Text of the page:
THINGS TO KNOW ABOUT CHILDHOOD DEPRESSION
Depression is something that affects children and adults alike and children as young as 3 years old have been documented to have undergone depression. Even babies are believed to undergo periods of depression when they don’t want to feed, nap, cry inconsolably and become unresponsive and lethargic.
The biggest problem about childhood depression is that most people are in denial about its existence. But denial doesn’t make it go away unfortunately. In many instances childhood, depression goes undiagnosed and untreated and considered as normal growing-up pains. Most childhood mental problems are recognized only when they have become too severe or complicated to treat. About 10% of children aged between 5 and 16 undergo some level of emotional disorders including anxiety and depression. Usually, boys are prone to depression until the age of 10 while girls are more prone after the age of 16.
Though normal life always has some level of ups and downs, but when it becomes long-lasting and results in sadness, irritability, silence, loss of sleep and appetite, or tearfulness for no obvious reason, then it’s something more than just the ups and downs disturbing your child. Along with this, if the child is also losing interest in school activities and isolating him or herself socially, then it’s definitely a case of emotional problems that needs careful attention. If left untreated it may even lead the child to take the extreme step of suicide.
The first step is for the primary care-giver, usually the parent to talk with the child about what’s troubling them without trivializing their problem. If the child is still not able to open up, maybe some professional counseling may help and if it is severe enough, some antidepressant medications might be prescribed.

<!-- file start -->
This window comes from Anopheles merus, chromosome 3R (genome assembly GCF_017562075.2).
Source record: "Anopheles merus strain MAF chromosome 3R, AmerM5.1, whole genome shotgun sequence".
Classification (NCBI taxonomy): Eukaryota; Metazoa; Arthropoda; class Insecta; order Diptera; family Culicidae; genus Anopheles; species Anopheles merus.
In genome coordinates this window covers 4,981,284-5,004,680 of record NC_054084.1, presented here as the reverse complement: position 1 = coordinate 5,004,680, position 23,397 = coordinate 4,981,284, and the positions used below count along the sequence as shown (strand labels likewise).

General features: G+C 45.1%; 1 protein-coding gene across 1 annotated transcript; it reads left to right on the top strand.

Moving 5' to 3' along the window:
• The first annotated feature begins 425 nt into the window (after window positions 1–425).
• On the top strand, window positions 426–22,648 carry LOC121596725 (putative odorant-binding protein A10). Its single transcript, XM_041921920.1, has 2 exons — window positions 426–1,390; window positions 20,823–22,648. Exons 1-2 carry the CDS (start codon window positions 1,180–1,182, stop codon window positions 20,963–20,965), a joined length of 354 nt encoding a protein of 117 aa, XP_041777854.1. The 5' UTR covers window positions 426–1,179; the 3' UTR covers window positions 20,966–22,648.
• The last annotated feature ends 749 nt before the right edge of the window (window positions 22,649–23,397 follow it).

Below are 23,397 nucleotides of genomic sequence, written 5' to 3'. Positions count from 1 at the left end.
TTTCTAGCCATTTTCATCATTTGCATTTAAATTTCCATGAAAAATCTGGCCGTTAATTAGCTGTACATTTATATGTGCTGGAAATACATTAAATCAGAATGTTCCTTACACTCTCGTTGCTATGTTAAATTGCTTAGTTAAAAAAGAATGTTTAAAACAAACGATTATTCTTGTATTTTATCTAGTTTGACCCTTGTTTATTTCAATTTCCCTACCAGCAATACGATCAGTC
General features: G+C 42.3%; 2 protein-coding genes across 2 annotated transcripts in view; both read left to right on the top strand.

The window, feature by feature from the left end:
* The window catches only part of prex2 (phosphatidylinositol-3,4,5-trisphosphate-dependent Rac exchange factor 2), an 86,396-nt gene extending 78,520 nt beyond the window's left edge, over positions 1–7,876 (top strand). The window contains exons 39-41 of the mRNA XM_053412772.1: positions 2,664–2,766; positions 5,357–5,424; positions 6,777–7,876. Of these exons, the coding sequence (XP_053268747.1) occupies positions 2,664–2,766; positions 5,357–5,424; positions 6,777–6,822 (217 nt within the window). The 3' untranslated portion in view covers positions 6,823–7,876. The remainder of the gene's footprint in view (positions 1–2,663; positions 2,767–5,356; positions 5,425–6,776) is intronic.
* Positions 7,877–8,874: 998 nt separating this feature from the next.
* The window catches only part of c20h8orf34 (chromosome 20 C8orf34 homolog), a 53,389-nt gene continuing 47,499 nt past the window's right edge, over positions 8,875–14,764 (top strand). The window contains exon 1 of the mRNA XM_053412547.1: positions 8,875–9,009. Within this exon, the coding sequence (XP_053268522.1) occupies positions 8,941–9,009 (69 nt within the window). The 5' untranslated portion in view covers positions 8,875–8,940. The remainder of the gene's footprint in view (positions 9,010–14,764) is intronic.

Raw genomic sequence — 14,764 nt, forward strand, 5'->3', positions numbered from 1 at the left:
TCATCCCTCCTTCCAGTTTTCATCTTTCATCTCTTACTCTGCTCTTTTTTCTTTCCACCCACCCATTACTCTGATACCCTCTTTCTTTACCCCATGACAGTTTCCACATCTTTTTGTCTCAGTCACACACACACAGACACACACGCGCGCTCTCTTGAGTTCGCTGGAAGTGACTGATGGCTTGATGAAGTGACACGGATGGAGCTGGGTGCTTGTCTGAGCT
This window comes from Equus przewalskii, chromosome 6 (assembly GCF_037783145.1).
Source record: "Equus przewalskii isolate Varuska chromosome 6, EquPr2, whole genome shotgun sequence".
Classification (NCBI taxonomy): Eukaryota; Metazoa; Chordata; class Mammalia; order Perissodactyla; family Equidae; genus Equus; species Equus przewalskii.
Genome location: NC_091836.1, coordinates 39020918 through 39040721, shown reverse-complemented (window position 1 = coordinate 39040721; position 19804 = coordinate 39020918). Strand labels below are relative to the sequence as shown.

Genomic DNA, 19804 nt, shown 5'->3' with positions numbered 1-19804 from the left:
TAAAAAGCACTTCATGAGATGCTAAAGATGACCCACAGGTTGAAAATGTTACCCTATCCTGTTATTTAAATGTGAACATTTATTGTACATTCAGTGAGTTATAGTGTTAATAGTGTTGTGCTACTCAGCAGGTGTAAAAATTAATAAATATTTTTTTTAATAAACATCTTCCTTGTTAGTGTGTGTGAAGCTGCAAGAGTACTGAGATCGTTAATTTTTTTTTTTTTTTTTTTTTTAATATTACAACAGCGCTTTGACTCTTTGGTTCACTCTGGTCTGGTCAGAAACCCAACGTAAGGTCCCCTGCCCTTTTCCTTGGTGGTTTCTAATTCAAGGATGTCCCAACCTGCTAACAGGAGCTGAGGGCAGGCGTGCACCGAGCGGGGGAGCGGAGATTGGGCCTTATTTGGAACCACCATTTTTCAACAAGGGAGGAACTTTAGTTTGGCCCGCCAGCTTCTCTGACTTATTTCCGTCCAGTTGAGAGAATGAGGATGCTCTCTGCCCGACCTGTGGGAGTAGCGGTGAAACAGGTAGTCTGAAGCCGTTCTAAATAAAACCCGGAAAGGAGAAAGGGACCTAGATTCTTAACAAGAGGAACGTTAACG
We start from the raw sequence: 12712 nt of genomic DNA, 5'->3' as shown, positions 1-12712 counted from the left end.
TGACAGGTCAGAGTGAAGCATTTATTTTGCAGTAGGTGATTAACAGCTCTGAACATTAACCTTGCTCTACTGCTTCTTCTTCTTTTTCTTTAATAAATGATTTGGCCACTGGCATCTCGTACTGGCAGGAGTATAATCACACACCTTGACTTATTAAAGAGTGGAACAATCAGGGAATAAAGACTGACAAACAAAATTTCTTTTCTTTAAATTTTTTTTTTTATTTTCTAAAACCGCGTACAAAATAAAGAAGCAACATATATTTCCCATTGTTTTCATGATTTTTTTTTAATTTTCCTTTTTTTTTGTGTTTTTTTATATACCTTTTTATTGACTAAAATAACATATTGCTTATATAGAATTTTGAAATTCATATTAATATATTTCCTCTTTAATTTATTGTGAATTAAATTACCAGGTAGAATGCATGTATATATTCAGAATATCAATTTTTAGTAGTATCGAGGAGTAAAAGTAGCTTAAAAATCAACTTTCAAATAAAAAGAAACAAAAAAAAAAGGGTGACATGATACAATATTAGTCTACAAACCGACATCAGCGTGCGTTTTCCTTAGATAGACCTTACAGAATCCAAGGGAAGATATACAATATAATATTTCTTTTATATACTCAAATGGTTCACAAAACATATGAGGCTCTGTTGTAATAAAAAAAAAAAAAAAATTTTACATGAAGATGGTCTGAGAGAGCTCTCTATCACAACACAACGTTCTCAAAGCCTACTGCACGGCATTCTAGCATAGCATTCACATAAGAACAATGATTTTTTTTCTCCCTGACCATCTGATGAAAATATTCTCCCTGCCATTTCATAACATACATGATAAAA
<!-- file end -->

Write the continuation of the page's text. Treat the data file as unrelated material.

Basically, all children need to be loved, respected and valued in an unconditional and positive way, which goes a long way in boosting their self-esteem and self-confidence. Though all kids have days when they feel blue, it doesn’t necessarily mean they have clinical depression. But when the parents have had depression too, then there is greater likelihood of their children also developing emotional issues. There are no specific tests to diagnose depression, but questionnaires and interviews with health professionals help.
Treatment is by psychotherapy and medications, just like in adults. A combination of the two is most effective, even though parents usually have reservations about the use of anti-depressants in children.
Depression usually accompanies the onset of some physical illness and usually presents in episodes. There can be spontaneous recovery from one episode till the next episode is triggered off. Once a child is seen to be getting repeatedly depressed, parents should take action as it can prove to be lethal if left unattended.
About 40% of children with depression also have OCD, ADHD, learning disorders or anxiety disorders, so it becomes difficult for the doctor to identify between co-existing conditions and their symptoms and treat them accordingly.